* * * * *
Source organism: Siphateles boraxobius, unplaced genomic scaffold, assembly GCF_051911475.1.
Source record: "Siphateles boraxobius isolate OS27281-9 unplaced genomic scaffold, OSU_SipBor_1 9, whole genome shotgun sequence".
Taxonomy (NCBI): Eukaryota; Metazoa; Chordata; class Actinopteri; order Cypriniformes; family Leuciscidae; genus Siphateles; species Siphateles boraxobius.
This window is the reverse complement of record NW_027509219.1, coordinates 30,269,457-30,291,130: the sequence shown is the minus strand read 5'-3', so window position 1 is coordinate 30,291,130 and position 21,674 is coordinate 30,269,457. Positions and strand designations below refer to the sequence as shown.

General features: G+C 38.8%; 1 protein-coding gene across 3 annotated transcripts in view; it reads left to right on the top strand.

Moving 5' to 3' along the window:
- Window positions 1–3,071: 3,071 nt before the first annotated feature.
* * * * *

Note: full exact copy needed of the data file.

Source organism: Siphateles boraxobius, unplaced genomic scaffold, assembly GCF_051911475.1.
Source record: "Siphateles boraxobius isolate OS27281-9 unplaced genomic scaffold, OSU_SipBor_1 9, whole genome shotgun sequence".
Taxonomy (NCBI): Eukaryota; Metazoa; Chordata; class Actinopteri; order Cypriniformes; family Leuciscidae; genus Siphateles; species Siphateles boraxobius.
This window is the reverse complement of record NW_027509219.1, coordinates 30,269,457-30,291,130: the sequence shown is the minus strand read 5'-3', so window position 1 is coordinate 30,291,130 and position 21,674 is coordinate 30,269,457. Positions and strand designations below refer to the sequence as shown.

General features: G+C 38.8%; 1 protein-coding gene across 3 annotated transcripts in view; it reads left to right on the top strand.

Moving 5' to 3' along the window:
- Window positions 1–3,071: 3,071 nt before the first annotated feature.